I suggest, therefore, that Christian women should resist the modern trend of married women retaining their maiden names. In North America, glory to God, women are free, and free to choose their own husbands. Having done so, both wife and husband are called to lay down their freedom to serve Christ, and submit their own wills to His blessed and saving will. When both do so, they find that service to Christ is the perfect freedom. In submitting to His will, both find joy and inner liberation. They also find themselves increasingly at odds with the world around them. Part of this oddness consists today of the wife’s taking her husband’s name. It is a small thing, I suppose, just a matter of a few syllables. But small things can be very significant. Remember Christmas: the baby laid in the confines of the manger was small. But this baby was still the infinite Christ our God, and more significant than the whole wide world.

Posted by the Orthodox Christian Network.  You can find the Orthodox Christian Network on Google+.

About author

Fr. Lawrence Farley

Fr. Lawrence was formerly an Anglican priest, graduating from Wycliffe College in Toronto, Canada in 1979 before serving Anglican parishes in central Canada. He converted to Orthodoxy in 1985 and spent two years at St. Tikhon’s Seminary in South Canaan, Pennsylvania. After ordination he traveled to Surrey, B.C. to begin a new mission under the O.C.A., St. Herman of Alaska Church.

The Church has grown from its original twelve members, and now owns a building in Langley, B.C., where they worship each Sunday. The community has planted a number of ‘daughter churches’, including parishes in Victoria, Comox and Vancouver.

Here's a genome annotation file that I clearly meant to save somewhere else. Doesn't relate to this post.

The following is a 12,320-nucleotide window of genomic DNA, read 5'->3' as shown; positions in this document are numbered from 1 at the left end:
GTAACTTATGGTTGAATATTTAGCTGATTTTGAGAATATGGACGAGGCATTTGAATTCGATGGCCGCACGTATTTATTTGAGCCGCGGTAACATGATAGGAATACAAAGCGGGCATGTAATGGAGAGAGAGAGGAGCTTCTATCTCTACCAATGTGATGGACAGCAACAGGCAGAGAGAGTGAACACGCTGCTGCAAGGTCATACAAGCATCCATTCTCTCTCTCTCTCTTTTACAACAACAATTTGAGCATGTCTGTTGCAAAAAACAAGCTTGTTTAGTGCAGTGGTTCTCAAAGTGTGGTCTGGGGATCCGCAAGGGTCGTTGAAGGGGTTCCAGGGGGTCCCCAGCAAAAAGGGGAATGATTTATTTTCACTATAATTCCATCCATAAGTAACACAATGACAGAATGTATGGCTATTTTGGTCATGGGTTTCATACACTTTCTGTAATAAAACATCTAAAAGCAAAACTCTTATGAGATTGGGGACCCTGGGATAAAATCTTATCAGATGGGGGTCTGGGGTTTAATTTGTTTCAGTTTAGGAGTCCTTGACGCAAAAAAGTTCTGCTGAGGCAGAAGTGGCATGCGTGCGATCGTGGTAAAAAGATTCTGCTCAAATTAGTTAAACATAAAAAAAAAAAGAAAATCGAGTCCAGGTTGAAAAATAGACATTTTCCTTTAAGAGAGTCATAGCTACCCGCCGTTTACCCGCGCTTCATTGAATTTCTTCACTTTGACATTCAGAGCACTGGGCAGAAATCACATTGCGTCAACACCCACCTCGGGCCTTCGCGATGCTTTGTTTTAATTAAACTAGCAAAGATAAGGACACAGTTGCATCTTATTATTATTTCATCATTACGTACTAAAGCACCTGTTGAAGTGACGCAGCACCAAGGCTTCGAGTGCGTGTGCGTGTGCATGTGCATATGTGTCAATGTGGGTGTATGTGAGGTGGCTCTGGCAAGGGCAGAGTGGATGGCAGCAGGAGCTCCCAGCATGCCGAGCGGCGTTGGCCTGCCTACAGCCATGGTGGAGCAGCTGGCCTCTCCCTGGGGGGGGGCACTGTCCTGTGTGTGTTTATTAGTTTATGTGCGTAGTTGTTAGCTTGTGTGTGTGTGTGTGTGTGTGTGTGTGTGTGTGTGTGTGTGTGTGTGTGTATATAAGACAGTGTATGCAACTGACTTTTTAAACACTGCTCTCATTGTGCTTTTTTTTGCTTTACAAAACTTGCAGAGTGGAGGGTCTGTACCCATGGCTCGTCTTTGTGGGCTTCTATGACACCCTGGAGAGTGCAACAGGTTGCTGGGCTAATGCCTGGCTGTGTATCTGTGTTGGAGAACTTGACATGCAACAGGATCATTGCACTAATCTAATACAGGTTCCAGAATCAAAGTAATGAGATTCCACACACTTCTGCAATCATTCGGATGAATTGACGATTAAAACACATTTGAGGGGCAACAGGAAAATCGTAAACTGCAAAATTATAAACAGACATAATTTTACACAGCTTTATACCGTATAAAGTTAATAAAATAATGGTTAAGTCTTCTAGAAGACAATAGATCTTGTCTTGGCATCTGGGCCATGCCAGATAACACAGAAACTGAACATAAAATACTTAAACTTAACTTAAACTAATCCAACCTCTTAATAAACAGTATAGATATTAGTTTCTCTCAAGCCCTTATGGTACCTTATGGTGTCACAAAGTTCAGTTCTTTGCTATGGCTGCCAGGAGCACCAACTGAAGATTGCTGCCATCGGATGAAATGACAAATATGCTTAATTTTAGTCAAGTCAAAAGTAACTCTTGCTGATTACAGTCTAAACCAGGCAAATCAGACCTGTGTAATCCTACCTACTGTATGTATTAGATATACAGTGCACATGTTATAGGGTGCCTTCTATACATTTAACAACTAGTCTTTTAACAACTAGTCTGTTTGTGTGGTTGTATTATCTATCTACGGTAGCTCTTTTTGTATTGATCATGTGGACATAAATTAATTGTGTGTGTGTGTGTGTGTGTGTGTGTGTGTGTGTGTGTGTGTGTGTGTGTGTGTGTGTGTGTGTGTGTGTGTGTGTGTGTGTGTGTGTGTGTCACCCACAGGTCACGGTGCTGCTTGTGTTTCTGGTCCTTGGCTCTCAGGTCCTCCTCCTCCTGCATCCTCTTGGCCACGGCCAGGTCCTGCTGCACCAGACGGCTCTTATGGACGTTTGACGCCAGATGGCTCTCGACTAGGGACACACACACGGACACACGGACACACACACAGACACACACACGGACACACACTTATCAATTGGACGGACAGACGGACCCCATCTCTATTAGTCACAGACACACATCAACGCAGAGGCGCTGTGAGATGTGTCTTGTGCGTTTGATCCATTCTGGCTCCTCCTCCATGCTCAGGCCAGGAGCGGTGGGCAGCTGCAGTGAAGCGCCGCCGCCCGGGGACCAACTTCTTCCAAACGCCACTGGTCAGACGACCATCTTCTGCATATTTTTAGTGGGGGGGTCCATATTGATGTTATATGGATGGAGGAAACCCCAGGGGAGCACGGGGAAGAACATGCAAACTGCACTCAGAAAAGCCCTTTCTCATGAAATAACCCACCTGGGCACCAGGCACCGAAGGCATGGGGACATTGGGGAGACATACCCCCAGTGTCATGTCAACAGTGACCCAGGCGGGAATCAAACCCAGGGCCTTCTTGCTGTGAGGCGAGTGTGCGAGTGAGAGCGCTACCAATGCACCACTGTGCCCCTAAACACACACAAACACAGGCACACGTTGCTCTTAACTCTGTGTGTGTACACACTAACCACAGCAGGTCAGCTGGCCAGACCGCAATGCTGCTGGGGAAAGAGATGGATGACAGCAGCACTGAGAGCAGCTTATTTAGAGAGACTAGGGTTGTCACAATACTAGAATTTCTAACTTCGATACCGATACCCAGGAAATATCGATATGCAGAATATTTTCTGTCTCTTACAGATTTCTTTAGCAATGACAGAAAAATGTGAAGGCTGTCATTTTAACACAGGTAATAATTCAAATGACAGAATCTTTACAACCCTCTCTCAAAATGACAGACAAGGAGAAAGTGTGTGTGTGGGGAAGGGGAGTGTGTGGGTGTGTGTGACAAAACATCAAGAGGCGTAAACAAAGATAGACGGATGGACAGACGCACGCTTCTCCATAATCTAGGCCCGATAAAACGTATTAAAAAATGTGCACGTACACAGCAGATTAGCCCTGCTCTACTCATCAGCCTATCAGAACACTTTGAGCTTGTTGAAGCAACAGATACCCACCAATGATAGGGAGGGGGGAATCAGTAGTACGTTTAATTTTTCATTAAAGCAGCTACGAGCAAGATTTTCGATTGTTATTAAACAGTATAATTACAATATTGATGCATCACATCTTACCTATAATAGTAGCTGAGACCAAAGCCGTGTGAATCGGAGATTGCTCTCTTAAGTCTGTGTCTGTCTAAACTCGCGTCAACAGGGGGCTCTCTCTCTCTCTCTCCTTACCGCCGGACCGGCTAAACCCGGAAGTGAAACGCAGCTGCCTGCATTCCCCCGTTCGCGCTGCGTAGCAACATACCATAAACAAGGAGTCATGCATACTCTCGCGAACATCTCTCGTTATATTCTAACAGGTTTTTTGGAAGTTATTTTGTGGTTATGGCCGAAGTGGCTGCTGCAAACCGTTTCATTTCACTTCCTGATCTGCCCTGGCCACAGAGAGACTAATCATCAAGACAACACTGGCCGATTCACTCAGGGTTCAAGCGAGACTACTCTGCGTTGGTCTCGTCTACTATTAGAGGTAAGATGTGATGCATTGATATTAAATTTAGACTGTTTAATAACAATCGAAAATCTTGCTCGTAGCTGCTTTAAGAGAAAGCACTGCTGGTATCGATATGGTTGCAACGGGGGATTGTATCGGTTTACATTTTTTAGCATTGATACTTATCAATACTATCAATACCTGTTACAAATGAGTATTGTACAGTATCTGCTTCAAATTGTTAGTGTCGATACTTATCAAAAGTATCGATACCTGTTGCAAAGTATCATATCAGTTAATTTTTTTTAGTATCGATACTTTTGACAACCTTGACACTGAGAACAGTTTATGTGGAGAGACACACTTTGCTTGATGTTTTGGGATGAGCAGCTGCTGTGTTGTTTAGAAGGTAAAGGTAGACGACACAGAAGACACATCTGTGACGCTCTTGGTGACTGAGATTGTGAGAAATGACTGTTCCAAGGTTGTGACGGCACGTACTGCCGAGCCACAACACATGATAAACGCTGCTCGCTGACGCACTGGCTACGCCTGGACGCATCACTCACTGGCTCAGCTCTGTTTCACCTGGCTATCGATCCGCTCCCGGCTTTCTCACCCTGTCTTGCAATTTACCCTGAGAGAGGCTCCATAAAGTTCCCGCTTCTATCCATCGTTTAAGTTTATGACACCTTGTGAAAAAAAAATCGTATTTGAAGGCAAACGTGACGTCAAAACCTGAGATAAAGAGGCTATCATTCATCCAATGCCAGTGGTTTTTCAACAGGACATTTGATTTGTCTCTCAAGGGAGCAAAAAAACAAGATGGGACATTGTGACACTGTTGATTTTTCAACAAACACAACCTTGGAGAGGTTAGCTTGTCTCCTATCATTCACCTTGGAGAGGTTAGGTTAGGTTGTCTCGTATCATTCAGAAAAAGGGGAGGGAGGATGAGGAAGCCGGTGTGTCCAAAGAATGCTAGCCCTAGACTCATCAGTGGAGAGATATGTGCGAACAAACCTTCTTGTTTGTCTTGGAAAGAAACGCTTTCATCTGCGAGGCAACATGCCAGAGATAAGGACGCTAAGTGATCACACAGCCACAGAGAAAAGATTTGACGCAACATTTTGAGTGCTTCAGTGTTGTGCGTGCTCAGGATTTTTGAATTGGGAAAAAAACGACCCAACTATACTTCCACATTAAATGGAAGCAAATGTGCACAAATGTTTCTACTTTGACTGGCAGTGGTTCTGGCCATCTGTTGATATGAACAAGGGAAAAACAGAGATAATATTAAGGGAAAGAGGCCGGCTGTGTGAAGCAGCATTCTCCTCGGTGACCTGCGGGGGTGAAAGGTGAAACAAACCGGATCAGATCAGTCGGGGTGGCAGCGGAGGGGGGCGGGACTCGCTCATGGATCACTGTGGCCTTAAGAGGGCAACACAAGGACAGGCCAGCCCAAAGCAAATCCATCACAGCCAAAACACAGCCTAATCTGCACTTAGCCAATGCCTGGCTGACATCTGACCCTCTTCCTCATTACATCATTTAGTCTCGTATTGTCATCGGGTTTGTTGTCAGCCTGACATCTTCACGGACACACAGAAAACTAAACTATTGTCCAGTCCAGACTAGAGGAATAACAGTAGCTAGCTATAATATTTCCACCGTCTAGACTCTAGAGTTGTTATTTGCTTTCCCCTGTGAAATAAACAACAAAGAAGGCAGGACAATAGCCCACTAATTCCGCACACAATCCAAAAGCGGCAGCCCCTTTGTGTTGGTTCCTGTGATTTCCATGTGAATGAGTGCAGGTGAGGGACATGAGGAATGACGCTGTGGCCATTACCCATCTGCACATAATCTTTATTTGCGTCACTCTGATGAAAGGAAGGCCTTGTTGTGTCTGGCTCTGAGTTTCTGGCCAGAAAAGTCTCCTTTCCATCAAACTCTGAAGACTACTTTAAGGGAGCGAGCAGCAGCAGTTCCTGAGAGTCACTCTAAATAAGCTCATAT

Fr. Lawrence has written a number of books, published by Conciliar Press, including the Bible Study Companion Series, with verse-by-verse commentaries on the books of Matthew, Mark, Luke, John, Romans, 1-2 Corinthians, the Early Epistles, the Prison Epistles, the Pastoral Epistles, the Catholic Epistles, and the Book of Revelation, as well as a volume about how to read the Old Testament , entitled The Christian Old Testament. He has also written a commentary on the Divine Liturgy, entitled, Let Us Attend: A Journey through the Orthodox Divine Liturgy. SVS Press has published his book on Feminism and Tradition, examining such topics as the ordination of women and deaconesses. He has also written a synaxarion (lives of Saints), published by Light and Life, entitled A Daily Calendar of Saints, recently updated and revised and available through his blog. He has also written a series of Akathists, published by Alexander Press, including Akathist to Jesus, Light to Those in Darkness, Akathist to the Most-Holy Theotokos, Daughter of Zion, A New Akathist to St. Herman of Alaska, Akathist: Glory to the God who Works Wonders (a rehearsal of the works of God from Genesis to Revelation). His articles have appeared in the Canadian Orthodox Messenger (the official diocesan publication of the Archdiocese of Canada), as well as in the Orthodox Church (the official publication of the O.C.A.), in The Handmaiden and AGAIN magazine (from Conciliar Press).

Fr. Lawrence has a podcast each weekday on Ancient Faith Radio, the Coffee Cup Commentaries. He has given a number of parish retreats in the U.S. and Canada, as well as being a guest-lecturer yearly at the local Regent College, Vancouver. He can also be found on his personal blog, Straight from the Heart.

Fr. Lawrence lives in Surrey with his wife, Donna. They have two daughters, and three grandchildren.